The Interrogation

I mean I was literally just sitting down to start working on this article…they are like cute spies.

It begins like all interrogations do: with a question.

I’ve seen enough movies to know how these things usually take place. There is a chair, usually an uncomfortable one, in the room. Our hero sits in the chair and tries to look nonchalant . But they are very chalant, very! The interrogator sits across from them, sometimes on the other side of a table, maybe behind a glaring light. Light, apparently, makes people confess to all sorts of things.

Other situations involve the questioning taking place in a more relaxed situation, like sitting in the kitchen on a comfy chair. The interrogated doesn’t know they are being interrogated until it is too late.

But it is the question, the first one, that always gives it away.

See in any story, be it a film or book, a person asking another person a question usually is just a way to start a conversation. The questioning usually stops after that. They move on, they have a chat, the story proceeds and everyone wins. But in an interrogation you can tell that the first question has a bunch of baby questions all waiting behind it. Questions that will be asked as well.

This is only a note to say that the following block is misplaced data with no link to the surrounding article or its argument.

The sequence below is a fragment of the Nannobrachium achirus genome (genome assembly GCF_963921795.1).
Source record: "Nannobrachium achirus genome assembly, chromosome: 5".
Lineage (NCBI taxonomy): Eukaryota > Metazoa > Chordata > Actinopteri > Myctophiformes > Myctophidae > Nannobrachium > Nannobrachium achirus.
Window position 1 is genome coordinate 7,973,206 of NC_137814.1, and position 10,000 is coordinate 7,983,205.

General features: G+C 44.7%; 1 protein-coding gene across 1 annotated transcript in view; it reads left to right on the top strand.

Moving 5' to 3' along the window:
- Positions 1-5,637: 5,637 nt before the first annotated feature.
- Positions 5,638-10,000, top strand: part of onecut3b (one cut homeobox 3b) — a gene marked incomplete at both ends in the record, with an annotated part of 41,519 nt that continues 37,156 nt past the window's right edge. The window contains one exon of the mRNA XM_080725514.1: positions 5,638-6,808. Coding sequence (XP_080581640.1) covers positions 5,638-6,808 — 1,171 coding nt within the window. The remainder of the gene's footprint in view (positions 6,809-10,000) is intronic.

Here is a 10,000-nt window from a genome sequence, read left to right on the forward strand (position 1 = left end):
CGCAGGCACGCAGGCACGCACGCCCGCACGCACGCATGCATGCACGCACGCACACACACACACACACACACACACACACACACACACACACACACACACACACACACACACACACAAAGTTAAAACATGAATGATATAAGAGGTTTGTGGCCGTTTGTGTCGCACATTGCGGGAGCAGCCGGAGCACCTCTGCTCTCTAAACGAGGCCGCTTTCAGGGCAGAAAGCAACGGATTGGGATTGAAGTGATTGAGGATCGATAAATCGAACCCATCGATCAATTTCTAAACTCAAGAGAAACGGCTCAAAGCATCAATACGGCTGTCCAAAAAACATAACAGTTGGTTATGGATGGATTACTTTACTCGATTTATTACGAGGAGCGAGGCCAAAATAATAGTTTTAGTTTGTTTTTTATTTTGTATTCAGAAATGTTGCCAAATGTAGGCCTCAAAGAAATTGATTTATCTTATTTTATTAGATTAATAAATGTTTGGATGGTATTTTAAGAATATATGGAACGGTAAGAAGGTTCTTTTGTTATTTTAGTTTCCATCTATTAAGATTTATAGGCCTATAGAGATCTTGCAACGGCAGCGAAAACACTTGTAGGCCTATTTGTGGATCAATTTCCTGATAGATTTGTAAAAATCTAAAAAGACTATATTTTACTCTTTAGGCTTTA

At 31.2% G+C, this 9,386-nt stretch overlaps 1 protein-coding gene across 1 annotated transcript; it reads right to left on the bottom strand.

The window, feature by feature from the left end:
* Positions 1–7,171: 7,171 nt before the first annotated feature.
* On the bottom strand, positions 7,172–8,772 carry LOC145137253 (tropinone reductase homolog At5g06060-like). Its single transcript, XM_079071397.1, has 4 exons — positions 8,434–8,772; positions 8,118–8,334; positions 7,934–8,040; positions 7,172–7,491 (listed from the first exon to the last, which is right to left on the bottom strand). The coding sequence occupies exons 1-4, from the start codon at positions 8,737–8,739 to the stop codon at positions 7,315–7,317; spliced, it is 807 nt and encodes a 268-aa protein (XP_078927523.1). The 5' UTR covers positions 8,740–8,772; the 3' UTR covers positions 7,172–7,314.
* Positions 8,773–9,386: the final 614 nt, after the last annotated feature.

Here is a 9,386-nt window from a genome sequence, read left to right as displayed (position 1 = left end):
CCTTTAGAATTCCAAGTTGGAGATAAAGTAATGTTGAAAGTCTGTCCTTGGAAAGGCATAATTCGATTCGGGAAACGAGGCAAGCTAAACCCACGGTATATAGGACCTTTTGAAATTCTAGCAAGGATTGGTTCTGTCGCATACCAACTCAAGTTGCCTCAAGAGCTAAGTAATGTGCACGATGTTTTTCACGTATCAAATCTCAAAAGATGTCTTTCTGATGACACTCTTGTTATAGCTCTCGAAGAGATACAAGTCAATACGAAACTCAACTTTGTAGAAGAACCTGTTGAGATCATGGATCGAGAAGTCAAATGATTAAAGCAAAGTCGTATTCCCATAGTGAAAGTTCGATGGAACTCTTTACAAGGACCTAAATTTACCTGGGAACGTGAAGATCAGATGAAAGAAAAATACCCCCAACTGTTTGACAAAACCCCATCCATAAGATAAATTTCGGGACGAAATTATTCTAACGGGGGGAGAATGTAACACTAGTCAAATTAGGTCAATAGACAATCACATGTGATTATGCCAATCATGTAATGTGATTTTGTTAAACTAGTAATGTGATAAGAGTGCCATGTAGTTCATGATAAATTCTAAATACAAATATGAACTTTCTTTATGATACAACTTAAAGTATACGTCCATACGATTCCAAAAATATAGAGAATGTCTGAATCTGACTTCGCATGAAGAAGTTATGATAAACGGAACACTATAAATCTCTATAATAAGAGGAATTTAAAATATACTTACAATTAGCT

The skilled interrogator asks the questions slowly, one after the other. They meander around the conversational topics like a river and then flood the plain of the interrogated with the last, earth shattering, question. It is something some people are just born with an ability to do.

Unskilled ones prefer the machine-gun approach. They ask a question and then rapid fire every question after it, leaving no time for answers to be given.

I’ve seen it all before…I’ve read it all before.

These days I am experiencing it all first-hand.

“Whose that?”

“What are you doing?”

“Do you want to play outside?”

“Can I have a glass of milk?”

“Are those your friends?”

“Can I have a glass of water?”

“Are you working?”

“Are you talking with your friends?”

“Is mummy working?”

“Is it a work day?”

“Can I have a glass of milk?”

“Can you wipe my bum?”

“Can you play with me?”

“Can I have a glass of milk?”

“ALRIGHT! ALRIGHT! I GIVE UP…here’s your damn milk….” – I say, finally cracking.

Interrogations often can feel like they go on forever, I hear. If only secret service types enlisted children to ask questions for them. It felt like forever, like the questions would never stop…it was a total of twenty-two seconds.

See with both of us working from home during the lockdown, in jobs that require a lot of video calls to be attended, the kids have decided now is the best time to learn how mummy and daddy work. More importantly how close to the edge of madness can they push us with the questioning before one of us runs out the front door, pants on our head, screaming that we need to buy a pack of smokes.

Neither of us has ever smoked.

There is that old adage about how you should ‘never work with animals or children’. I always thought it mainly meant in film or photography. Turns out it means AT ALL. You should never work with children…because you will get flock all work actually done.

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